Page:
Select Committee on Transport, Local Government and the Regions Minutes of Evidence


Examination of Witnesses (Questions 1 - 19)

WEDNESDAY 19 DECEMBER 2001

MR ROGER WILTSHIRE, MR BOB PARKER-EATON, MR ANDREW CAHN, MR BARRY HUMPHREYS AND MR TOBY NICOL

  Chairman: Good afternoon, ladies and gentlemen. If I may, we shall begin with declarations of interest. Would any Member of Parliament having a relevant declaration of interest, please declare it at this moment?

  Miss McIntosh: My husband works for Delta Airlines.

  Chairman: Anne McIntosh, husband works for Delta Airlines.

  Miss McIntosh: And I have minor shares in BA and BAA.

  Chairman: You have shares in BA and BAA.

  Mrs Ellman: I am a member of the Transport and General Workers' Union.

  Mr Donohoe: Brian Donohoe, member of the Transport and General Workers' Union.

  Chairman: Brian Donohoe, member of the Transport and General Workers' Union. My name is Gwyneth Dunwoody, I am a member of the Rail, Maritime and Transport Union.

  Mr Stevenson: George Stevenson, Transport and General Workers.

  Chairman: George Stevenson, Transport and General Workers.

  Helen Jackson: Helen Jackson, Transport and General Workers.

Chairman

  1. Helen Jackson, Transport and General Workers. Has anybody ever heard of this union? Gentlemen, can I warmly welcome you this afternoon. Those of you who have been before us will realise that there are certain ground rules. If you agree please do not repeat what the other witnesses have said. If, on the other hand, you disagree and you catch my eye I shall endeavour to call you. May I ask you, firstly, to identify yourselves and then I shall ask you if you have any opening remarks. Shall we start on my left, which is on your right.

  (Mr Cahn) Andrew Cahn, Director of Government and Industry Affairs at British Airways.
  (Mr Parker-Eaton) Bob Parker-Eaton, Deputy Managing Director, Britannia Airways.
  (Mr Wiltshire) Roger Wiltshire, Secretary General of the British Air Transport Association.
  (Mr Humphreys) Barry Humphreys, Director of External Affairs and Route Development, Virgin Atlantic Airways.
  (Mr Nicol) Toby Nicol, Head of Government and Corporate Affairs for easyJet.

  2. I may occasionally interrupt by giving your names, it is because a record is being taken and it helps for clarity. Can I also remind you that the microphones in front of you do not project your voices, they record your voices, so we may need a little effort from you all. Does anyone have any opening statement they wish to make or may I please go straight to the questions?
  (Mr Wiltshire) I have a short opening statement, if I may. Thank you very much for inviting us to give evidence this afternoon. The UK airlines were all affected to a greater or lesser extent by the events of 11 September. Air space was closed affecting roughly 20 per cent of the aviation business coming out of the UK and even after all the events were over and the airlines returned to normal operationally there was a major impact on demand for air travel, as you probably all know. There was also very soon after that return to normal operations an insurance change which threatened all airlines, not just those flying to space that was closed after 11 September. This event almost grounded all airlines in the UK. The double-whammy, as I put it, of cost increases and this major drop in demand has put a major financial pressure on a number of airlines but their response, both in terms of their cost level and capacity level and marketing efforts in the last few months has returned their business slowly toward what were previously healthy levels. The attacks on 11 September were attacks against states, not against airlines. The resultant changes in security, for example, and in insurance, we believe, are as a result of these attacks on states. It does beg the question whether airlines and their passengers, customers, should be taking the costs of these increases or whether that should be the responsibility of states. The Government's response on insurance was well received and that allowed us to keep flying, but I think it is important that the Government goes further in terms of ensuring that the UK airlines are not disadvantaged in the changes that will be happening in the future of the airline industry. It is important we recognise that since 11 September the importance of the industry to the UK has been well demonstrated and it is important that lack of disadvantage is maintained in the months to come. Thank you.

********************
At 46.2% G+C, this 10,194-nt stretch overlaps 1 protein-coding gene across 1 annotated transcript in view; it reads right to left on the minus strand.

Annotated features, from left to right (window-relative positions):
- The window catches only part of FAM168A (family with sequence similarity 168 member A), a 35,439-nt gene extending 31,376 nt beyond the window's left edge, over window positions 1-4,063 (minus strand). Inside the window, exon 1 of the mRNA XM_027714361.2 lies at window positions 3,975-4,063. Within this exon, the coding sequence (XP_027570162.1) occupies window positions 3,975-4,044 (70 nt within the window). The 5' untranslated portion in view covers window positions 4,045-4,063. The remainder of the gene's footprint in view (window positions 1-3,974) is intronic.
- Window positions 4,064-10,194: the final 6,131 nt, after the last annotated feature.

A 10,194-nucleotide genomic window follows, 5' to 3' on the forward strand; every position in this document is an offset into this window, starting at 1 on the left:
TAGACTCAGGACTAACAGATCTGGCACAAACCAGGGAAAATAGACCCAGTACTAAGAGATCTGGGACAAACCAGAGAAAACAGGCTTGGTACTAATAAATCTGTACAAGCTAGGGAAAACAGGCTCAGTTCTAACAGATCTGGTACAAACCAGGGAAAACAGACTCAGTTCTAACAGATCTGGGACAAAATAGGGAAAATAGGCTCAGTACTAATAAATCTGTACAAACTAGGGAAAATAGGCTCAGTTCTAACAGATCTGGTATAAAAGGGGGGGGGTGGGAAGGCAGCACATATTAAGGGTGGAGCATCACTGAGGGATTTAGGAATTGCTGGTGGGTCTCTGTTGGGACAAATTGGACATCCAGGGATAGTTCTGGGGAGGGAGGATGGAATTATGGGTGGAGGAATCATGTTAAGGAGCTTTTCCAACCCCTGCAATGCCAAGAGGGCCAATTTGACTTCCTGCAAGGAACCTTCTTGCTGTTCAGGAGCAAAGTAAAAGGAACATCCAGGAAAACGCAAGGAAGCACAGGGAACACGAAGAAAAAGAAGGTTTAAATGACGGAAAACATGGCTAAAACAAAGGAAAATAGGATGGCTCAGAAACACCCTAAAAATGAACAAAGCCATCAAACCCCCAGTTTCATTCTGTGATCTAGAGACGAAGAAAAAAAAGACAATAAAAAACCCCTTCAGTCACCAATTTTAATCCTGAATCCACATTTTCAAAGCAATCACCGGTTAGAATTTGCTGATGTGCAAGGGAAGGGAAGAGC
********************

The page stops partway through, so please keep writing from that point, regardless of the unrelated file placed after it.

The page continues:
3. Thank you, Mr Wiltshire, that is quite helpful. Could I ask you, is the airline industry hiding behind the events of 11 September as a veil for restructuring and from the results of things that they would have decided anyway?
  (Mr Wiltshire) I will ask my colleagues to answer some of that question but in general, before they do, yes, there were obviously changes in the aviation market, it is a dynamic market, various sectors and elements and routes of that market were undergoing a change in demand and airlines were, as usual, reacting to those levels of change.

  4. What will be the key elements of the restructuring that takes place?
  (Mr Wiltshire) The restructuring I mentioned in my earlier remarks is about the way in which the industry can consolidate and deal with change the way in which normal industry is able to deal with changes in demand and changes in shape in its business. As the airline industry is an international business, it is international consolidation that is probably the way forward.

  5. Did companies react too slowly to what happened on September 11?
  (Mr Wiltshire) Again, I will ask my colleagues to answer individually for themselves.

  6. Who would like to take that? Mr Humphreys?
  (Mr Humphreys) For Virgin Atlantic, I do not think we did react slowly at all, quite the reverse. We very quickly identified that there was a serious problem. We have over 60 per cent of our output on the North Atlantic and clearly we were very exposed. We took action to downsize the company. We reduced activity by 20 per cent. Unfortunately, that also involved reducing the workforce for the first time ever in our history and that was a very traumatic experience. We have traditionally grown by 15 or 20 per cent a year. For a company whose success has depended to a very significant extent on the support of the staff it was obviously very unfortunate what had to happen. However, three-quarters of the redundancies were voluntary and we feel now that we are in a position to go forward.